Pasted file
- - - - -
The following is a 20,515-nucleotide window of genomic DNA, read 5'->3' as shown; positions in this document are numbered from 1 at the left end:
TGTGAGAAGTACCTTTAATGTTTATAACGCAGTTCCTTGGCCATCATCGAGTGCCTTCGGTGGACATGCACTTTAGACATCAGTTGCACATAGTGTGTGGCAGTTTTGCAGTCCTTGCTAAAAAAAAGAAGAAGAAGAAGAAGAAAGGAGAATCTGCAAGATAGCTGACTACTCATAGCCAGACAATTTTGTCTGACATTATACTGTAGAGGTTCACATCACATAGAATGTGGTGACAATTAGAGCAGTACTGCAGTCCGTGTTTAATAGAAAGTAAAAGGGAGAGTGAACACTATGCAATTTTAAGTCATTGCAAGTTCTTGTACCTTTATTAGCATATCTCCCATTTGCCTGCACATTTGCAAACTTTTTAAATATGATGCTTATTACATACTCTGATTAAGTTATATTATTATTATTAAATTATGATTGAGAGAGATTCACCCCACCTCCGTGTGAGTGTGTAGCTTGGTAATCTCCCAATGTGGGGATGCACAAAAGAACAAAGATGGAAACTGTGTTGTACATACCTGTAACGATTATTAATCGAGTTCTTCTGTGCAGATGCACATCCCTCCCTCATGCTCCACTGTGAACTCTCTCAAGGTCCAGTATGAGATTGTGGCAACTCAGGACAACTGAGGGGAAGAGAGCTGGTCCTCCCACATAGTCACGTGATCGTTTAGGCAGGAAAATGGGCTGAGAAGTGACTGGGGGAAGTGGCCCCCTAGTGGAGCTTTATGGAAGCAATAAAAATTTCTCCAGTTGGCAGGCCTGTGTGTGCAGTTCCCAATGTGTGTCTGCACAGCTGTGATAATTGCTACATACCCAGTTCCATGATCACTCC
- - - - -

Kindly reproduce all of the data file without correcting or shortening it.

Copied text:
The following is a 20,515-nucleotide window of genomic DNA, read 5'->3' as shown; positions in this document are numbered from 1 at the left end:
TGTGAGAAGTACCTTTAATGTTTATAACGCAGTTCCTTGGCCATCATCGAGTGCCTTCGGTGGACATGCACTTTAGACATCAGTTGCACATAGTGTGTGGCAGTTTTGCAGTCCTTGCTAAAAAAAAGAAGAAGAAGAAGAAGAAAGGAGAATCTGCAAGATAGCTGACTACTCATAGCCAGACAATTTTGTCTGACATTATACTGTAGAGGTTCACATCACATAGAATGTGGTGACAATTAGAGCAGTACTGCAGTCCGTGTTTAATAGAAAGTAAAAGGGAGAGTGAACACTATGCAATTTTAAGTCATTGCAAGTTCTTGTACCTTTATTAGCATATCTCCCATTTGCCTGCACATTTGCAAACTTTTTAAATATGATGCTTATTACATACTCTGATTAAGTTATATTATTATTATTAAATTATGATTGAGAGAGATTCACCCCACCTCCGTGTGAGTGTGTAGCTTGGTAATCTCCCAATGTGGGGATGCACAAAAGAACAAAGATGGAAACTGTGTTGTACATACCTGTAACGATTATTAATCGAGTTCTTCTGTGCAGATGCACATCCCTCCCTCATGCTCCACTGTGAACTCTCTCAAGGTCCAGTATGAGATTGTGGCAACTCAGGACAACTGAGGGGAAGAGAGCTGGTCCTCCCACATAGTCACGTGATCGTTTAGGCAGGAAAATGGGCTGAGAAGTGACTGGGGGAAGTGGCCCCCTAGTGGAGCTTTATGGAAGCAATAAAAATTTCTCCAGTTGGCAGGCCTGTGTGTGCAGTTCCCAATGTGTGTCTGCACAGCTGTGATAATTGCTACATACCCAGTTCCATGATCACTCC